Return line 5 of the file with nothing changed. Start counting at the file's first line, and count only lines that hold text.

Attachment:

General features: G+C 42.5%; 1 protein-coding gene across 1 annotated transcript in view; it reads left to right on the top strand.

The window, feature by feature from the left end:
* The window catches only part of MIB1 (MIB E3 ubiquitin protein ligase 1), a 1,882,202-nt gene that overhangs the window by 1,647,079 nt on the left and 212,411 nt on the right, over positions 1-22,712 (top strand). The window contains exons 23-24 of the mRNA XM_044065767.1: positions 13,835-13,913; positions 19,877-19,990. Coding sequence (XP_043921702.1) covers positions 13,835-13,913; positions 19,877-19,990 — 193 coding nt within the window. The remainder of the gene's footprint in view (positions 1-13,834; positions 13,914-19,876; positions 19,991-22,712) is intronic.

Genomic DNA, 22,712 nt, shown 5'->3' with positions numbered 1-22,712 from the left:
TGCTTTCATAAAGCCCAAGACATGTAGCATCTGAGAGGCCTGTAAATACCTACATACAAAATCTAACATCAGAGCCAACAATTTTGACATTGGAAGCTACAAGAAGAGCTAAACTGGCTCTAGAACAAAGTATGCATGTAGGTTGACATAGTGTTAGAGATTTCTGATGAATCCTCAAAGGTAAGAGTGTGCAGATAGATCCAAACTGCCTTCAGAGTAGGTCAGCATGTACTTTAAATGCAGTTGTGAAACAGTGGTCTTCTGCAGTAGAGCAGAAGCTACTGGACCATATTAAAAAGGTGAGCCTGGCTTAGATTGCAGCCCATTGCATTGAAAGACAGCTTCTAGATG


TGCTTTCATAAAGCCCAAGACATGTAGCATCTGAGAGGCCTGTAAATACCTACATACAAAATCTAACATCAGAGCCAACAATTTTGACATTGGAAGCTACAAGAAGAGCTAAACTGGCTCTAGAACAAAGTATGCATGTAGGTTGACATAGTGTTAGAGATTTCTGATGAATCCTCAAAGGTAAGAGTGTGCAGATAGATCCAAACTGCCTTCAGAGTAGGTCAGCATGTACTTTAAATGCAGTTGTGAAACAGTGGTCTTCTGCAGTAGAGCAGAAGCTACTGGACCATATTAAAAAGGTGAGCCTGGCTTAGATTGCAGCCCATTGCATTGAAAGACAGCTTCTAGATG